‘Djesse Vol. 3’: Jacob Collier’s Explosive, Arresting Universe

January 4, 2021


Photo courtesy of Jacob Collier

Jacob’s most-recent album, ‘Djesse Vol. 3,’ explores a whole other world of electronically-produced sounds and newfound emotional maturity.

He was compared to Bernstein by BBC Proms director David Pickard, likened to Mozart and Prince by Coldplay’s Chris Martin, and named “jazz’s new messiah” by the Guardian. However, the four-time Grammy Award-winning composer, producer and multi-instrumentalist Jacob Collier didn’t become a household name until he was unexpectedly nominated for a 2021 Grammy Award for album of the year with part three of his ambitious Djesse “quadruple album” series: Djesse Vol. 3

Released on Aug. 14, 2020, Collier’s album defies traditional genres from his previous volumes, taking a contemporary soundscape inspired by a newfound love for dubstep and speed rapping. “What I was determined to do about two and a half years ago when I set out on this voyage was to, in some way, describe all of the music that I had been listening to for my whole life,” Collier said to NPR’s Scott Simon. “The way in which I conceived of the whole thing was not particularly based on genre, but based on space.”

Surely enough, the British musician succeeded in collapsing the boundaries between classical, jazz, folk, rock and electronic music, exploring a new set of moods and intentions in each Djesse volume. While Vol. 1, featuring Metropole Orkest and Jules Buckley, wielded the energy of orchestras and choirs to capture an expansive acoustic space, Vol. 2 turned inward—focusing on elements of African folk music to emulate a smaller acoustic space. 

“And Djesse Vol. 3, this particular volume,” Collier said, “explores much more the idea of almost negative space. It’s like all of the whole scenario has collapsed and you’re in the middle of the night and you’re exploring all of the kind of deep funk within all of the strange weirdness of what it means to stay up late at night and create stuff.” Traversing the peculiar electronic world of groove, hip hope, dance and soul, the album flaunts not only Collier’s impeccable production skills, but also a newly-reached degree of emotional maturity.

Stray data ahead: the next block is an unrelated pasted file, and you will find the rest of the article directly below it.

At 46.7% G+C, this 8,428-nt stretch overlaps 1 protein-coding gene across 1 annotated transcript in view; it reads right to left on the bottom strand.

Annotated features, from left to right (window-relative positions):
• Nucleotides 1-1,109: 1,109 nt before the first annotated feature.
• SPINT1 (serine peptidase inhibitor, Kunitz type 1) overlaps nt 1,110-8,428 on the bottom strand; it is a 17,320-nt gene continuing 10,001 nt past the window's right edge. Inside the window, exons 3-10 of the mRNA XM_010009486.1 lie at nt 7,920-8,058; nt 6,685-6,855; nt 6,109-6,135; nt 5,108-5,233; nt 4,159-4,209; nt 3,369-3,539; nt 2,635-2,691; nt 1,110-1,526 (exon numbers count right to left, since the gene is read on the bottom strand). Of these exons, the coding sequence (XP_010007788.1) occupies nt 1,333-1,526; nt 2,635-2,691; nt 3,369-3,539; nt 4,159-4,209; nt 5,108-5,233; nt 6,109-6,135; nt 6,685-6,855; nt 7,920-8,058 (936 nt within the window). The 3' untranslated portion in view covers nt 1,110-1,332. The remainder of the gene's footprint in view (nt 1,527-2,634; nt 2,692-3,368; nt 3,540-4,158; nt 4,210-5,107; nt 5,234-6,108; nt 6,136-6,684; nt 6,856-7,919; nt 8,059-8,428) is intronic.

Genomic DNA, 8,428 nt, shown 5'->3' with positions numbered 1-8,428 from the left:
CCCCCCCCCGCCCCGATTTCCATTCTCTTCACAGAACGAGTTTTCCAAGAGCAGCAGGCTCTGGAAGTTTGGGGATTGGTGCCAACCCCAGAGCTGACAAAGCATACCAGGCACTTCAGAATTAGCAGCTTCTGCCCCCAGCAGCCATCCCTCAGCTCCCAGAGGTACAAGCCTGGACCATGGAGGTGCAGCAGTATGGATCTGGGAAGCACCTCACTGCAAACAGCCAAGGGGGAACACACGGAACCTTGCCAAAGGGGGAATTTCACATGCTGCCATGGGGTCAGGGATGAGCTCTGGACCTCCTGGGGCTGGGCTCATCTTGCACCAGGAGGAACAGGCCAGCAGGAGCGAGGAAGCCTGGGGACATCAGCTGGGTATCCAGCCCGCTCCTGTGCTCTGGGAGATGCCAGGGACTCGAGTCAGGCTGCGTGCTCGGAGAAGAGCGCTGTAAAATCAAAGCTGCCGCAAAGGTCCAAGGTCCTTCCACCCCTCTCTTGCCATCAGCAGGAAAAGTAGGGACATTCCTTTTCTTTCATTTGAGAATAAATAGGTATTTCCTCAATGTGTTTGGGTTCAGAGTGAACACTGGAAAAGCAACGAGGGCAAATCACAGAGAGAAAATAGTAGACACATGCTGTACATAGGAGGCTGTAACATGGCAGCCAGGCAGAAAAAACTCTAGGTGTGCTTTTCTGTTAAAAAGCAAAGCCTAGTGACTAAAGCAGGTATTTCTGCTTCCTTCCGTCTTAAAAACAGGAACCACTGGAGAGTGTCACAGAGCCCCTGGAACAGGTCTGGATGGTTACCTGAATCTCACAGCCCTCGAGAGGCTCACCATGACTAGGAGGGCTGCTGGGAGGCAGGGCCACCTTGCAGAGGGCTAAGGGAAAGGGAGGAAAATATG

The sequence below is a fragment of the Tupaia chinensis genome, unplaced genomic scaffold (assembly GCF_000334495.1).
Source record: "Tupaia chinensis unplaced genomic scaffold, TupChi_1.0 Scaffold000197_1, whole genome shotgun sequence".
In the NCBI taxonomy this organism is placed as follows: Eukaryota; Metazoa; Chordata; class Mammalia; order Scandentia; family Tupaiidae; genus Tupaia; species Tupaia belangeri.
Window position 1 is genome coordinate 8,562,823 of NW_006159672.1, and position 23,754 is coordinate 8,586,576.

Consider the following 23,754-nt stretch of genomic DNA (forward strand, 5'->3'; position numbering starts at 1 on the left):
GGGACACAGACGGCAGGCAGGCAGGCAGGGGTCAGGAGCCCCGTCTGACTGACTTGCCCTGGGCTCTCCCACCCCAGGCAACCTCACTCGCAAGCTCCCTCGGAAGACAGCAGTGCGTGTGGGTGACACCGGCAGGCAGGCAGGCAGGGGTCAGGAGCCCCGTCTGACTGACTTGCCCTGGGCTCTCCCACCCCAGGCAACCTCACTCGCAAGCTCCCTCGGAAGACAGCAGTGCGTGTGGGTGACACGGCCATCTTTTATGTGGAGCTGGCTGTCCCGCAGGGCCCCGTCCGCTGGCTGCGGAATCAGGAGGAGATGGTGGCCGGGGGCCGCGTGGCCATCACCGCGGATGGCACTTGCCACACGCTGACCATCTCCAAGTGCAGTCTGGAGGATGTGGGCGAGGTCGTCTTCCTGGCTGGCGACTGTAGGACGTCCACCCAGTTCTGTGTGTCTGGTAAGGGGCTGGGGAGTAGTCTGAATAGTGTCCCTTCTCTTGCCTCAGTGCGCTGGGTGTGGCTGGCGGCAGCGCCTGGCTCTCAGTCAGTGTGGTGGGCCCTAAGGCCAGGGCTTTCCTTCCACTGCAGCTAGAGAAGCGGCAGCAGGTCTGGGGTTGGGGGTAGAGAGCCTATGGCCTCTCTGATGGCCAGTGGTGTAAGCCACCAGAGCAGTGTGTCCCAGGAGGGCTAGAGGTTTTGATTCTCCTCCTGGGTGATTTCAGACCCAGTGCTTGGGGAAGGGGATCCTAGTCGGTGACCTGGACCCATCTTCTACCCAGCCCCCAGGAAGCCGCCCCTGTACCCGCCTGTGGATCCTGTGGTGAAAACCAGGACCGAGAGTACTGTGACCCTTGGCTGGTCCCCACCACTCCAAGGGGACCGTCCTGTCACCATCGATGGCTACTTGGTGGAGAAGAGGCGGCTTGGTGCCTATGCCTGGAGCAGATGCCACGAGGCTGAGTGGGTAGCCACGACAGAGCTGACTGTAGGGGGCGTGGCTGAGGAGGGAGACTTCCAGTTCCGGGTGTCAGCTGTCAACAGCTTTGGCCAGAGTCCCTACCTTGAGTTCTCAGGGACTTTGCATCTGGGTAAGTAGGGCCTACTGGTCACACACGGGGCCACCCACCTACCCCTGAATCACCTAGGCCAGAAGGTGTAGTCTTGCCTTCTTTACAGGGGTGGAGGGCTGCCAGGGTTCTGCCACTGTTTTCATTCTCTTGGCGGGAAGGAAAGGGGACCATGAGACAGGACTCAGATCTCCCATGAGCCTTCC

The dizzying overture of the album, “CLARITY,” prepares listeners for a different set of sounds from Collier, going to new places with metallic glitches and a speed-rapping debut. The intro zooms in and out across countless vignettes that constellate a vividly nocturnal theme, predicting all the musical destinations the album will soon visit. Collier uses this track to advise listeners to securely fasten their seatbelt in preparation for the whirlwind of a ride he will take them inside Djesse Vol. 3.

Traversing the peculiar electronic world of groove, hip hope, dance and soul, the album flaunts not only Collier’s impeccable production skills, but also a newly-reached degree of emotional maturity. 

The ride rockets off with “Count The People,” diving head-first into a world of dance-pop. Featuring Jesse Reyez and T-Pain, references to detuned orchestral excerpts from “Overture” on Djesse Vol. 1 play out in the background with a heavy synth bass line as Collier launches into a frantic rap—recorded with the help of Logic’s Varispeed tool. As the melody gets ensnared by feverish raps, slashing guitars and a neurotic banjo, the track becomes almost too much to bear, but too intoxicating to pause at the same time. 

Up next comes the standout track of the album, “In My Bones,” which features New Zealand singer Kimbra on guest vocals and MonoNeon on bass guitar. With an ‘80s Prince-inspired funk and Michael Jackson-like vocal stylings in the chorus, the song gives listeners another musical element to appreciate each time it is played. The joy of making music together radiates from every note, exhibited best by the very first verse by Collier and his guests: “In my bones / I got that funky feeling / I don’t want to feel it on my own / What-a-do.”